Maeve Kennedy Townsend McKean, son identified as missing Chesapeake Bay boaters

At about 4 p.m., children were kicking a ball back and forth in a yard, and the ball went into the water, said McKean’s husband, David McKean.

He said his wife and son “popped into a canoe to chase it down.”

“They just got farther out than they could handle and couldn’t get back in,” he said in a brief interview with The Washington Post.

He said the family had been at the Shady Side home of Kathleen Kennedy Townsend, a former lieutenant governor of Maryland.

Kennedy Townsend described her daughter as a dedicated mother of three and public servant with a “fire emanating from her soul.”

“My heart is crushed, yet we shall try to summon the grace of God and what strength we have to honor the hope, energy and passion that Maeve and Gideon set forth into the world,” she said in a statement.

Maeve McKean is executive director of the Georgetown University Global Health Initiative. She is a granddaughter of the late senator Robert F. Kennedy and grandniece of former president John F. Kennedy.

Capt. Erik Kornmeyer, a spokesman for the Anne Arundel County Fire Department, said in a statement that a concerned person called authorities around 4:30 p.m. Thursday to say he saw the canoe from the Columbia Beach pier.

According to the Coast Guard, the caller said the boaters were “seen struggling to return to shore in a canoe” near Herring Bay and then not seen again.

A spokesman for the U.S. Coast Guard said the wind in that part of the bay was at 26 knots — about 30 mph — Thursday afternoon, with waves two to three feet high.

Boat and helicopter crews engaged in the search until dark Thursday and resumed Friday morning. By Friday afternoon, the Coast Guard said 2,275 square miles had been covered.

Maryland Natural Resources Police said Friday that an overturned canoe matching the description of the one that went missing was recovered.

NEW “Gideon, like his mom, was a star athlete who loved soccer, golf, and running,” Kennedy Townsend said of her grandson. “He took after his parents in the most extraordinary ways. He loved riddles, math, chess, and adventures.”

McKean is president of the Parent Teacher Association at the Capitol Hill Cluster School. Principals Elena Bell and Kristofer Comeforo sent a letter to families saying they are “deeply saddened by this news.”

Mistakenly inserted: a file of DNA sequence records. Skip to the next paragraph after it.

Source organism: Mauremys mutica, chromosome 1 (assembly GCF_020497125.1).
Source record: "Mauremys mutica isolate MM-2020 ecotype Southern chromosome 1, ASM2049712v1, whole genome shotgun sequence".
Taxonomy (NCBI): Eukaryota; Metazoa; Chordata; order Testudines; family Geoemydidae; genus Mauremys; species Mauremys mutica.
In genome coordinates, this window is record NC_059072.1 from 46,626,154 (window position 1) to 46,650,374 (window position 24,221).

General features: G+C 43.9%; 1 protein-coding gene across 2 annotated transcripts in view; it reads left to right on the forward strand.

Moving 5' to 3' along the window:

McKean graduated from Boston College and Georgetown University with a joint degree in law and international conflict resolution. She served in the Peace Corps in Mozambique, coming home to help with her mother’s 2002 campaign for governor.

She went on to work for Democratic U.S. Sen. Dianne Feinstein in California — where she met her future husband. Gideon is their first child; the pair of human rights lawyers named him after a Supreme Court case ordering states to pay for defense attorneys for the poor. During the Obama administration, McKean worked in the State Department’s global AIDS program and on human rights in the Department of Health and Human Services.

Last year, she and her mother spoke out openly against her uncle Robert F. Kennedy Jr.’s stance against vaccines.

Last month, she was one of hundreds of public health and experts who signed onto a letter urging Vice President Pence to follow scientific recommendations and provide adequate funding in responding to covid-19.

The Kennedy family has been beset by tragedy, including the assassinations of McKean’s grandfather and great-uncle in the 1960s and the death of her cousin Saoirse Kennedy Hill last year.

While they are also widely seen as blessed by fortune, McKean told Glamour in 2008 that was a misconception.

“People think, because I’m a Kennedy, I’m extremely wealthy and don’t flaunt it. Ha!” she said. “I have a great name, but by the time you get to the fourth generation, the money’s run out. We’re fortunate compared to the average American, but to think I’m a trust fund kid — so not true!”

She said it was still a challenge to figure out how to pay her law school bills while committing to a career in public service.

In an interview last year with a Spanish television station, she said why she chose to focus part of her career on women’s health. While women are “half the world,” she said, medical-research investment often favors men.

“I think there’s . . . an incredible opportunity for really making a difference,” she said. “When you improve the health of women and their children, you improve the health of [their] communities.”

Kennedy Townsend said her daughter “devoted her life to helping society’s most vulnerable.”

“She did everything with her full self and her whole heart,” she said.

Magda Jean-Louis, Clarence Williams, Ovetta Wiggins, Spencer S. Hsu, Erin Cox, Annie Linskey and Eddy Palanzo contributed to this report.

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